I noticed that mother began to materialize around the edges of the copper vessel.

Did that sentence startle you? Confuse you? Baffle you? You might be surprised to know that it is a completely legitimate and accurate statement. It’s not unusual for mother to appear when someone is making alcoholic beverages, and it has nothing to do with the personal habits of the woman who brought you into this world.

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The English language may be complex, but it offers users an expansive vocabulary. The benefit of that isn’t the ability to impress people with five-syllable words; it’s the remarkable precision that all those words make possible.

But English also has convoluted rules of phonetics. And one place people – including professional writers – tend to get tripped up is in the area of homonyms. If your memories of third grade have become a bit hazy, homonyms are words that sound alike, but are spelled differently. More important, they have vastly different meanings – and your trusty spellchecker isn’t smart enough to recognize whether you’ve chosen the right one.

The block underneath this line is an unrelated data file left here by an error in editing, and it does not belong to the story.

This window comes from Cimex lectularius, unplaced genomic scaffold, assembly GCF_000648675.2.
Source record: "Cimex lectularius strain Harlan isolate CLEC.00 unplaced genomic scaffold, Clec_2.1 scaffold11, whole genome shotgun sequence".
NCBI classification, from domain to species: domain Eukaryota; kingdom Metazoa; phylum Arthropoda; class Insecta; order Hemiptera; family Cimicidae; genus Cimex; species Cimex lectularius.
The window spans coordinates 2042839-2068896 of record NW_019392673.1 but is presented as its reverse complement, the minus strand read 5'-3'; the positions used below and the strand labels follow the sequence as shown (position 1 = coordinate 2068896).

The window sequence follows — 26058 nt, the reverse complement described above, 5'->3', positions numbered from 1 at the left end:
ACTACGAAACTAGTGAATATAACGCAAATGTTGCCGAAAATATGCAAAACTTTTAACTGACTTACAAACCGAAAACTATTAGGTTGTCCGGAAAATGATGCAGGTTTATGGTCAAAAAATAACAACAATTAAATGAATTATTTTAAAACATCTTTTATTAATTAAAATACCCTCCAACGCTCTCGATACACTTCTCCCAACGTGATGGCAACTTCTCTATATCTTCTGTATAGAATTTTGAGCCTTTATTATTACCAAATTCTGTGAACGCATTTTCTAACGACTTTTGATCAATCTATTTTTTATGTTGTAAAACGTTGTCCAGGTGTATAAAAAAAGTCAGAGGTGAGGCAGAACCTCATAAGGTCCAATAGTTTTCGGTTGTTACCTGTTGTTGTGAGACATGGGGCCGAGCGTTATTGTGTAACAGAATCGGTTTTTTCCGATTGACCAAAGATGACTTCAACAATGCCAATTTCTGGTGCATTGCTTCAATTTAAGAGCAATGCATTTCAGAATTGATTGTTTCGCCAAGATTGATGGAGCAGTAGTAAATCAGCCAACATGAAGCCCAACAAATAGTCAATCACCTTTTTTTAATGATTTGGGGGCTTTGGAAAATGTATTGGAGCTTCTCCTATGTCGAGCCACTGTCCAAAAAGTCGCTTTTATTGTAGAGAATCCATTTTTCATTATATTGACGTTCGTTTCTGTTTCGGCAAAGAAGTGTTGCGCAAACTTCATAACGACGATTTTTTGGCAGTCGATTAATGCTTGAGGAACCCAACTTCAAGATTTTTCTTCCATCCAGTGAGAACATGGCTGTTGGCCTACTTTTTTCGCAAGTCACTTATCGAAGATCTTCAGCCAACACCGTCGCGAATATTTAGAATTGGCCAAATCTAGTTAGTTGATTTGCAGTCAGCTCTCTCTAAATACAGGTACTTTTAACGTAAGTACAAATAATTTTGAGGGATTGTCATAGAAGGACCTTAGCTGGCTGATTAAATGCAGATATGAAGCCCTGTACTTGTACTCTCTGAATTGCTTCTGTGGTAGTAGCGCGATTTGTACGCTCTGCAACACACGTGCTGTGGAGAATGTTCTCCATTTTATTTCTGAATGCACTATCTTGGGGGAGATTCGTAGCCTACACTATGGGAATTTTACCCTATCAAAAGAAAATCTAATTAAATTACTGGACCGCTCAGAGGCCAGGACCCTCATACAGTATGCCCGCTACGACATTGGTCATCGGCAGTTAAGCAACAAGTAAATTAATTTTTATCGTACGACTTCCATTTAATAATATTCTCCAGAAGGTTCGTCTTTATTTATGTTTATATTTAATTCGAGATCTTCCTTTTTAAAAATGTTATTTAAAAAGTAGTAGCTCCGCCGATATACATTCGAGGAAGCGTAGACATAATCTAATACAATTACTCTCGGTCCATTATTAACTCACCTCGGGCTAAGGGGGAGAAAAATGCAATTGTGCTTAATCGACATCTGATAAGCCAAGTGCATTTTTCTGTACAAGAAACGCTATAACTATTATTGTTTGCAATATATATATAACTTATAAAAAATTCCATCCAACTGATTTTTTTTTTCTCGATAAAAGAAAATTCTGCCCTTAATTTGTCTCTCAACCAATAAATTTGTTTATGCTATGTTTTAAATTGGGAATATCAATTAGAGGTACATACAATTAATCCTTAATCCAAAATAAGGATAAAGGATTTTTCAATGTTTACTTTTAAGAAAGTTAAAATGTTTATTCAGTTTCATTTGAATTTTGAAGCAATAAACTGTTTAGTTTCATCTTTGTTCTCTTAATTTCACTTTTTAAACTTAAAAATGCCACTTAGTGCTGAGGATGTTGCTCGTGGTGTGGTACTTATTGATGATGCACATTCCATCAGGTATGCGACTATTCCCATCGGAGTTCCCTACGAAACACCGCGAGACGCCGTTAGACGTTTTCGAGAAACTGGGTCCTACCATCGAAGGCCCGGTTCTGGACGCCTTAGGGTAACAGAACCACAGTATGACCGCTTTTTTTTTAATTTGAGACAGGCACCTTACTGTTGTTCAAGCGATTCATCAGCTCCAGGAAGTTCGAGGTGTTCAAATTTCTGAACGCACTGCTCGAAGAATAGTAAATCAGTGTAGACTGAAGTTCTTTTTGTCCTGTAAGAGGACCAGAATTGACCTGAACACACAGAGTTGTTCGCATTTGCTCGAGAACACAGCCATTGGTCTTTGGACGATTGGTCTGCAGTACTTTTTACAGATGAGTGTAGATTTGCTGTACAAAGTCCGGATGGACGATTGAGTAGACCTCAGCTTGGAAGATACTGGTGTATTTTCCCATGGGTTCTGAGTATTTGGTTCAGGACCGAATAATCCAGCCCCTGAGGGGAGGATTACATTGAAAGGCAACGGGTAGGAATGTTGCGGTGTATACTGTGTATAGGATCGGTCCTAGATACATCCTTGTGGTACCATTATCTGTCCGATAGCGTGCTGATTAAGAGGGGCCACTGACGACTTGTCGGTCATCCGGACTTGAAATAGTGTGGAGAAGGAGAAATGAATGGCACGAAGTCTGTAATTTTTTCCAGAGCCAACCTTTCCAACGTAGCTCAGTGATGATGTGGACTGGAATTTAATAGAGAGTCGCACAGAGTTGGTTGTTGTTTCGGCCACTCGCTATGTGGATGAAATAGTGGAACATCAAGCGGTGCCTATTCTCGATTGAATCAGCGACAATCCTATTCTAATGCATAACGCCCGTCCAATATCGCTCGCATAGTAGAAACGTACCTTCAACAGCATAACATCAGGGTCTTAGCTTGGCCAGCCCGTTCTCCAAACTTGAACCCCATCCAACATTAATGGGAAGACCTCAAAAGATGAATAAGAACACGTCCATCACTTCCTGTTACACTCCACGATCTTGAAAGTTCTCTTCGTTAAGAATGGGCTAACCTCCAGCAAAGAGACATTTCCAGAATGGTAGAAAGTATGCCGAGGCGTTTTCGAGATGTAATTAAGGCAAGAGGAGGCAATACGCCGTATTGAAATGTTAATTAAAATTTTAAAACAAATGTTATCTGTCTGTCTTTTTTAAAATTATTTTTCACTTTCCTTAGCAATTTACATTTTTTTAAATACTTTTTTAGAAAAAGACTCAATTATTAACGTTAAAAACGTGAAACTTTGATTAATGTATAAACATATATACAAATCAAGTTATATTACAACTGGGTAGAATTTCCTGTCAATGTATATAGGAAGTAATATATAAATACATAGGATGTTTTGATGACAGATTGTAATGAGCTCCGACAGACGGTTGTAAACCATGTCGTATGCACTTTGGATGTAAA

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John Kerry is a smart guy. No question about it. But the reason he’s still a Senator and not a President may have more to do with his choice of words than his political stances. At least that’s what Dr. Frank Luntz suggests, and I’m inclined to agree. Folks as dissimilar as Al Franken and Rudy Giuliani sing the good doctor’s praises.


In “Words That Work” (published by Hyperion and subtitled “It’s not what you say, it’s what people hear”), the conservative pollster and cable TV news pundit discusses the role word choices have played in everything from political campaigns to labor negotiations to traffic stops. “The most effective language clarifies rather than obscures,” he writes.



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What you say, what they see

One of my favorite stories about word choices is the one about the hospital that decided to open a walk-in clinic to compete with local freestanding clinics. The medical staffers who served on the hospital’s board chose to call it an “ambulatory” clinic, because to medical folks, “ambulatory” means that an individual is capable of walking.

The expected business didn’t materialize, and the hospital didn’t understand why consumers weren’t flocking through the doors. So they conducted a little bit of research and uncovered the reason: consumers saw the word “ambulatory” and assumed that it was intended for patients who arrived in ambulances.

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